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TitleDevelopment and analysis of a 12-year daily 1-km forest fire dataset across North America from NOAA/AVHRR data
AuthorPu, R; Li, Z; Gong, P; Csiszar, I; Fraser, RORCID logo; Hao, W -M; Kondragunta, S; Weng, F
SourceRemote Sensing of Environment vol. 108, no. 2, 2007 p. 198-208, Open Access logo Open Access
Alt SeriesNatural Resources Canada, Contribution Series 20181336
PublisherElsevier BV
Mediapaper; on-line; digital
File formatpdf
Subjectsgeophysics; remote sensing
ProgramClimate Change Geoscience
Released2007 05 30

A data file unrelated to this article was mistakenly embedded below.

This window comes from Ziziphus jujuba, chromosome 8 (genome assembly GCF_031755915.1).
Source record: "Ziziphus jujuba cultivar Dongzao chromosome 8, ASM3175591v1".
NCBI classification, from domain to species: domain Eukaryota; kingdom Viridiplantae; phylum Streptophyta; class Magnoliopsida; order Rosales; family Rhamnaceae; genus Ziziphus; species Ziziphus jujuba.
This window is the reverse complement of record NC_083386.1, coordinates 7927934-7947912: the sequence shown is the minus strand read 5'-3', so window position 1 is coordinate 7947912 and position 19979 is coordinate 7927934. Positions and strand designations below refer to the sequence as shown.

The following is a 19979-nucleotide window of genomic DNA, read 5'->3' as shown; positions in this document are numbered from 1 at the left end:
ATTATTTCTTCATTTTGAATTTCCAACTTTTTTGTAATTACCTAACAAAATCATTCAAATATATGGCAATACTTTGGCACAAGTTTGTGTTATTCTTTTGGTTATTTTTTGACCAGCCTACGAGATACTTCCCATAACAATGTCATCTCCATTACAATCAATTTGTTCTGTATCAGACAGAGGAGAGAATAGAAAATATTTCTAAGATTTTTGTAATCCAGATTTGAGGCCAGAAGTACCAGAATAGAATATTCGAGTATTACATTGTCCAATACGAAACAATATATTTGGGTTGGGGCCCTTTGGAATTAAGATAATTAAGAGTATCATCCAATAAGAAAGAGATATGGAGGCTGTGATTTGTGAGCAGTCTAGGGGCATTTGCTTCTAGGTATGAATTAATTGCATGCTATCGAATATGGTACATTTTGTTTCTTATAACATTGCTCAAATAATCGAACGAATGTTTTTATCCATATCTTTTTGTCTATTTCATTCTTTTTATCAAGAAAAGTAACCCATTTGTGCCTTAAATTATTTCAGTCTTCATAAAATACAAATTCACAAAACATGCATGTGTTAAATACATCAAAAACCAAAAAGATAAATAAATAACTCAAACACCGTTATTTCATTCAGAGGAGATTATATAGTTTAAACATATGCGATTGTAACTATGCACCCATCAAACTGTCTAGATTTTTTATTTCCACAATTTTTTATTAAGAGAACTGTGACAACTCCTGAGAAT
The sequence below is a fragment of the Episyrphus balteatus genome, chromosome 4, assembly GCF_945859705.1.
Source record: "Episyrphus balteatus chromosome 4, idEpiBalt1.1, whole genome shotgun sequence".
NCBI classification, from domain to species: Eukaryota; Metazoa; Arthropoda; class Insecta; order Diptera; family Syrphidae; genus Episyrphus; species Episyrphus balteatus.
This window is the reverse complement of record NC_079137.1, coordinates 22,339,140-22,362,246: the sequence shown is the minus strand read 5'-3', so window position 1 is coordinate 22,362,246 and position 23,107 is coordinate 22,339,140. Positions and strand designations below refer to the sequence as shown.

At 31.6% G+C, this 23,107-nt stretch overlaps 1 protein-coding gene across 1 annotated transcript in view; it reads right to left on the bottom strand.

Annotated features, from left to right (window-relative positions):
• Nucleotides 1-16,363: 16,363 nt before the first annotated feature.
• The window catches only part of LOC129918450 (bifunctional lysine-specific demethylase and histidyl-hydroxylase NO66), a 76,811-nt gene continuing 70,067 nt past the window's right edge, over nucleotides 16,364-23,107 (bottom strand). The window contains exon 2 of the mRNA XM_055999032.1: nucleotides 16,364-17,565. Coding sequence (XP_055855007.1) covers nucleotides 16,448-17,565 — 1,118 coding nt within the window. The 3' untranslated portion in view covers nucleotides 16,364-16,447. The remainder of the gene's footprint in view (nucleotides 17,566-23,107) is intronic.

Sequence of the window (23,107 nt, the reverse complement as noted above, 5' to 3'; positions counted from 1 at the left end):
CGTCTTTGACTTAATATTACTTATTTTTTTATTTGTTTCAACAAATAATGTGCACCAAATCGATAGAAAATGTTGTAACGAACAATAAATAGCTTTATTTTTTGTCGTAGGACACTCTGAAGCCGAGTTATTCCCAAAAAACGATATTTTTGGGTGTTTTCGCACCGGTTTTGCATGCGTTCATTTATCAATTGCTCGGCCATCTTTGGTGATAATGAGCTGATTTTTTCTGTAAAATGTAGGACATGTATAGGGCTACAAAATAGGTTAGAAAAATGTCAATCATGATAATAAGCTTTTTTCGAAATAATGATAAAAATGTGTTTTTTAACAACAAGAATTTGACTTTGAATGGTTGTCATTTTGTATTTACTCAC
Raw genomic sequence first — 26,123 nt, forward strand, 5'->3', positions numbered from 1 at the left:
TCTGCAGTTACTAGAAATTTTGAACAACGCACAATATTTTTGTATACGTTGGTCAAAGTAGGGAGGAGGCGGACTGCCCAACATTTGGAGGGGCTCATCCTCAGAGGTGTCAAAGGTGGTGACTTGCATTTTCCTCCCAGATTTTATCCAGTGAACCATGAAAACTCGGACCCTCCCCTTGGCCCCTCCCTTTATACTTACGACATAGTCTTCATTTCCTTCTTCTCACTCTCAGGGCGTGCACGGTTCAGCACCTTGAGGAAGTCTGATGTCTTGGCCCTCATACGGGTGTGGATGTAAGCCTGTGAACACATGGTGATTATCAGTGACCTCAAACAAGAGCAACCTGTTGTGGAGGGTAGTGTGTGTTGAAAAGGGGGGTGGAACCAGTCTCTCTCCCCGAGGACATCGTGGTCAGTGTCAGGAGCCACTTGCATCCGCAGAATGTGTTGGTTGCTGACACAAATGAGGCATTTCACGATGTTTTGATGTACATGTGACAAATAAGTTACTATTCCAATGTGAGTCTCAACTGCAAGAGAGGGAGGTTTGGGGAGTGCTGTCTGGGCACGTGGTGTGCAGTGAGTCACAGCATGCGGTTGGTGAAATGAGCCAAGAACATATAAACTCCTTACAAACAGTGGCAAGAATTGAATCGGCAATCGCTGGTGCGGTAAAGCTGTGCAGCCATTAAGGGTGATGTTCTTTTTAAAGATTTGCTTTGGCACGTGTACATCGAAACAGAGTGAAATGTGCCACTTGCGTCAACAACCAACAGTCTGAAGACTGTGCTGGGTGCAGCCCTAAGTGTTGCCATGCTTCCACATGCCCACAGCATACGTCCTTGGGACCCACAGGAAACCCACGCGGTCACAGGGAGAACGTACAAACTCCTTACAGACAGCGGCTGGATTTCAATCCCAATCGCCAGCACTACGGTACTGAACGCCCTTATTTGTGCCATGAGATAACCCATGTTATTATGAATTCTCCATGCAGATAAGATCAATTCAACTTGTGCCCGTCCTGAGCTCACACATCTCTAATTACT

AbstractFires in boreal and temperate forests play a significant role in the global carbon cycle. While forest fires in North America (NA) have been surveyed extensively by U.S. and Canadian forest services, most fire records are limited to seasonal statistics without information on temporal evolution and spatial expansion. Such dynamic information is crucial for modeling fire emissions. Using the daily Advanced Very High Resolution Radiometer (AVHRR) data archived from 1989 to 2000, an extensive and consistent fire product was developed across the entire NA forest regions on a daily basis at 1-km resolution. The product was generated following data calibration, geo-referencing, and the application of an active fire detection algorithm and a burned area mapping algorithm. The spatial-temporal variation of forest fire in NA is analyzed in terms of (1) annual and monthly patterns of fire occurrences in different eco-domains, (2) the influence of topographic factors (elevation zones, aspect classes, and slope classes), and (3) major forest types and eco-regions in NA. It was found that 1) among the 12\~years analyzed, 1989 and 1995 were the most severe fire years in NA; 2) the majority of burning occurred during June-July and in low elevation zones (< 500\~m) with gentle slopes (< 10°), except in the dry eco-domain where more fires occurred in higher elevation zones (> 2000\~m); 3) most fires occurred in the polar eco-domain, sub-arctic eco-division, and in the taiga ( boreal forests), forest-tundras and open woodlands eco-provinces in the boreal forests of Canada. The tendency for multiple burns to occur increases with elevation and slope until about 2500\~m elevation and 24° slope, and decreases therefore. In comparison with ground observations, the omission and commission errors are on the order of 20%.

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